The U.S. Supreme Court on Monday sided with a California family that produces raisins and said the government can’t just take their products without paying for them.
“The Fifth Amendment requires that the government pay just compensation when it takes personal property, just as when it takes real property. Any net proceeds the raisin growers receive from the sale of the reserve raisins goes to the amount of compensation they have received for that taking – it does not mean the raisins have not been appropriated for government use,” the court said.
“Nor can the government make raisin growers relinquish their property without just compensation as a condition of selling their raisins …”
The decision came at a time when Americans are awaiting rulings from the court both on Obamacare and whether that signature law will survive, and whether the justices will mandate “same-sex marriage” across the states.
The opinion was written by Chief Justice John Roberts in a case brought by raisin producer Marvin Horne. It stemmed from a government order from the secretary of agriculture that raisin producers relinquish a certain percentage of their crop – in the year in question it was 47 percent – to the government at no charge.
The government’s intent purportedly was to “stabilize” a market, and it disposed of the confiscated raisins however it chose. If there was any income left after government expenses, it distributed that proportionally to the raisin producers.
Horne argued that violated his constitutional protections against the government seizure of private property.
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Horne, of Fresno, California, even refused entry to government agents when they arrived at his operation to confiscate his crop.
The government argued that he could pay a fine estimated at about $700,000, and then file a claim for reimbursement.
A lower court had ruled that the Constitution’s “Takings Clause” doesn’t apply to raisins, and the impact of the Supreme Court decision won’t be fully known for some time, since besides the order to confiscate raisins, the government also has various orders to take almonds, plums, spearmint oil and the like.
The specific order in this case stemmed from the 1937 Agricultural Marketing Agreement Act, a result of the Great Depression.
A United States Department of Agriculture official told Fox News there would be proposed changes in the rules based on the decision.
Roberts described how the Hornes had not only produced their own raisins, but acted as a “handler” and bought raisins from other small producers, so actually had purchased some of the raisins the government demanded for free.
“In 2002, the Hornes refused to set aside any raisins for the government believing they were not legally bound to do so. The government sent trucks to the Hornes’ facility at eight o’clock one morning to pick up the raisins, but the Hornes refused entry,” he said.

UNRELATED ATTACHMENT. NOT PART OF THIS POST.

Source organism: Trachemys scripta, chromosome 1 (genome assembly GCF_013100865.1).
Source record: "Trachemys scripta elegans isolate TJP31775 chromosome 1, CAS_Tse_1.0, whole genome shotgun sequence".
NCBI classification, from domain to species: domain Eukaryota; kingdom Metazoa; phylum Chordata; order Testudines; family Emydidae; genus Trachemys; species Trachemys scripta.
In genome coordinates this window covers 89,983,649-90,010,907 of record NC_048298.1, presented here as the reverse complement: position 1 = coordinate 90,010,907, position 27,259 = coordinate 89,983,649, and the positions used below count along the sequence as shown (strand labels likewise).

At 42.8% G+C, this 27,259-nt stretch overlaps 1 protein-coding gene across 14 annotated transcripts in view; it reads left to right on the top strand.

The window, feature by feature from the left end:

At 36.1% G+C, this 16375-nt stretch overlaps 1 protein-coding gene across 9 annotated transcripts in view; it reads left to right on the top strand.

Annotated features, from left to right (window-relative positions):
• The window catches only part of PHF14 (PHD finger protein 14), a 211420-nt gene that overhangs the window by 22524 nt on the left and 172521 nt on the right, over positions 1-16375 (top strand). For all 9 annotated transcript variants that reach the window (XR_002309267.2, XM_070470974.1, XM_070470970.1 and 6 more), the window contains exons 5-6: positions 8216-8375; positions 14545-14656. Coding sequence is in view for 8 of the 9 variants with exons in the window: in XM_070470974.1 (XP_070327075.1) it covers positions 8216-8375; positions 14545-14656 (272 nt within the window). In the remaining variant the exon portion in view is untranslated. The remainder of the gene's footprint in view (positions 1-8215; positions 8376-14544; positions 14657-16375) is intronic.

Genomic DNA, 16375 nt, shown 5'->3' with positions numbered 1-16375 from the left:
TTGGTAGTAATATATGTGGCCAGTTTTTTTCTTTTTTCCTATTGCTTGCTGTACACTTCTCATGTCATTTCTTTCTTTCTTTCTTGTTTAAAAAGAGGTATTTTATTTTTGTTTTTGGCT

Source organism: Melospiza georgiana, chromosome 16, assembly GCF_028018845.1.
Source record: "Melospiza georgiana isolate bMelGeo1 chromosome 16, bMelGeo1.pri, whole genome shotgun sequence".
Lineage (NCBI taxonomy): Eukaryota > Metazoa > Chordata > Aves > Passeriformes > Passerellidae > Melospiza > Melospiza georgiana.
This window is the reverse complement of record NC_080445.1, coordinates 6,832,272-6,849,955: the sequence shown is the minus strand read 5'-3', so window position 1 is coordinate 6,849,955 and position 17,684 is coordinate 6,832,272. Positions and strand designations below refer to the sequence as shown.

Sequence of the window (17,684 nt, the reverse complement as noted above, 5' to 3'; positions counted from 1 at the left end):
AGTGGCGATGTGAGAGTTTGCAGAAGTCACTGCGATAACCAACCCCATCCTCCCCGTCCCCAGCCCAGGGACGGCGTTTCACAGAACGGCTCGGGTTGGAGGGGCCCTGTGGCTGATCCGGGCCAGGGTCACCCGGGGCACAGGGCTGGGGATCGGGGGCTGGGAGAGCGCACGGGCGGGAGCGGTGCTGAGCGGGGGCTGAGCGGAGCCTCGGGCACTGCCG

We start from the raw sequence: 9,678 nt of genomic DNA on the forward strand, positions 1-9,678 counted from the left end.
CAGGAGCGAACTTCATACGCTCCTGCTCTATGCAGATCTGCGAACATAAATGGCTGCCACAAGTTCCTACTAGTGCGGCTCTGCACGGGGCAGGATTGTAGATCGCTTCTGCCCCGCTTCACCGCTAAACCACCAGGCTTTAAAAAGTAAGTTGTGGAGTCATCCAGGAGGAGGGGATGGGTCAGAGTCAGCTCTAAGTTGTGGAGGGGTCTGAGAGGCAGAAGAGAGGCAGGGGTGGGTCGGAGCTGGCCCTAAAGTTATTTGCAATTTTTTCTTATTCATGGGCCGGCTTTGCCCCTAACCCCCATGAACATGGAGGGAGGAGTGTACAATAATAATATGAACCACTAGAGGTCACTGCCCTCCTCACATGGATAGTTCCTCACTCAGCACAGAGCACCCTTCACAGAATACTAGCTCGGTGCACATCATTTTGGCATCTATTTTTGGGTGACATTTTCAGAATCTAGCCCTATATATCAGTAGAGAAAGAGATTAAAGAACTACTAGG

The court’s opinion said, “The government has a categorical duty to pay just compensation when it takes your car, just as when it takes your home. The Takings Clause provides: ‘Nor shall private property be taken for public use, without just compensation.’”
The opinion continued, “The principle reflected in the clause goes back at least 800 years to Magna Carta, which specifically protected agricultural crops from uncompensated takings. Clause 28 of that charter forbade any ‘constable or other bailiff’ from taking ‘corn or other provisions from any one without immediately tendering money therefore, unless he can have postponement thereof by permission of the seller.’”
Roberts wrote, “The reserve requirement imposed by the Raisin Committee is a clear physical taking. Actual raisins are transferred from the growers to the government. Title to the raisins passes to the Raisin Committee. The committee’s raisins must be physically segregated from free-tonnage raisins. … The committee disposes of what become its raisins as it wishes, to promote the purposes of the raisin marketing order.”
He continued, “Raisin growers subject to the reserve requirement thus lose the entire ‘bundle of property rights in the appropriated raisins – ‘the right to possess, use and dispose of’ them.”
He wrote that it doesn’t matter that the raisin growers eventually may get some payment back from the government after it disposes of the raisins and pays its own expenses.
The opinion called that an “indeterminate value” and noted that during several of the years in question, those “rights” effectively were “worthless.”
The opinion said the family should simply be relieved of the fines and penalties brought by the government.
One justice, Sonia Sotomayor, argued that the confiscations should be allowed to continue.
She said the Hornes retained an interest in the raisins – through the possibility that the government may decide to offer them some sort of payment for their confiscated raisins after the government disposes of them and pays itself.
She said the “government cannot be blamed” for market conditions in the market that it has set up that very program to control.
While she admitted the government’s actions would directly impact the producers’ potential income, she accused the other justices of making mistakes.
First, she wrote, was the “breezy assumption” that a government demand producers hand over nearly half their crop was a “taking,” and that such a regulatory “taking” is inappropriate.
“It is not the case … that government agents … are storming raisin farms in the dark of night to load raisins onto trucks,” she wrote.
Read more at http://www.wnd.com/2015/06/supremes-rule-in-government-grab-of-private-property/#fbgr07geriBW7il0.99